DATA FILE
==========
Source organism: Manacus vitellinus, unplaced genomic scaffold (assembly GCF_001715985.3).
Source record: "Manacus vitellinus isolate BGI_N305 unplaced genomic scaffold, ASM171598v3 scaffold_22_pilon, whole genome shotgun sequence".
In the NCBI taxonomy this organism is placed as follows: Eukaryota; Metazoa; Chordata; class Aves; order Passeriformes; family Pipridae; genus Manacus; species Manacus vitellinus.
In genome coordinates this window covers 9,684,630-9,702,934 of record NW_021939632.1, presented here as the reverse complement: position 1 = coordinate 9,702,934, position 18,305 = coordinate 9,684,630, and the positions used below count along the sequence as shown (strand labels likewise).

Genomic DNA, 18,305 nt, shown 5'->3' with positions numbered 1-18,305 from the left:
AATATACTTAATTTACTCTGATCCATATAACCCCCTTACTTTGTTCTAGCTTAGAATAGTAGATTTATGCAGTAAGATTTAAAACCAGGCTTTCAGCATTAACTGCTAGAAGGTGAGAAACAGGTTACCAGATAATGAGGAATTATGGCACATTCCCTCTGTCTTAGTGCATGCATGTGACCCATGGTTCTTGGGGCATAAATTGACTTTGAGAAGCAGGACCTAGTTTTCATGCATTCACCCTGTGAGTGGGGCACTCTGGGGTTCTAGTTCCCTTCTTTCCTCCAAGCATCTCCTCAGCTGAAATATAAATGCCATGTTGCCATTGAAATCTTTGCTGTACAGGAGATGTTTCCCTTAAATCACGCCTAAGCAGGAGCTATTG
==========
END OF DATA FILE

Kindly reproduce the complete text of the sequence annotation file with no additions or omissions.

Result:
Source organism: Manacus vitellinus, unplaced genomic scaffold (assembly GCF_001715985.3).
Source record: "Manacus vitellinus isolate BGI_N305 unplaced genomic scaffold, ASM171598v3 scaffold_22_pilon, whole genome shotgun sequence".
In the NCBI taxonomy this organism is placed as follows: Eukaryota; Metazoa; Chordata; class Aves; order Passeriformes; family Pipridae; genus Manacus; species Manacus vitellinus.
In genome coordinates this window covers 9,684,630-9,702,934 of record NW_021939632.1, presented here as the reverse complement: position 1 = coordinate 9,702,934, position 18,305 = coordinate 9,684,630, and the positions used below count along the sequence as shown (strand labels likewise).

Genomic DNA, 18,305 nt, shown 5'->3' with positions numbered 1-18,305 from the left:
AATATACTTAATTTACTCTGATCCATATAACCCCCTTACTTTGTTCTAGCTTAGAATAGTAGATTTATGCAGTAAGATTTAAAACCAGGCTTTCAGCATTAACTGCTAGAAGGTGAGAAACAGGTTACCAGATAATGAGGAATTATGGCACATTCCCTCTGTCTTAGTGCATGCATGTGACCCATGGTTCTTGGGGCATAAATTGACTTTGAGAAGCAGGACCTAGTTTTCATGCATTCACCCTGTGAGTGGGGCACTCTGGGGTTCTAGTTCCCTTCTTTCCTCCAAGCATCTCCTCAGCTGAAATATAAATGCCATGTTGCCATTGAAATCTTTGCTGTACAGGAGATGTTTCCCTTAAATCACGCCTAAGCAGGAGCTATTG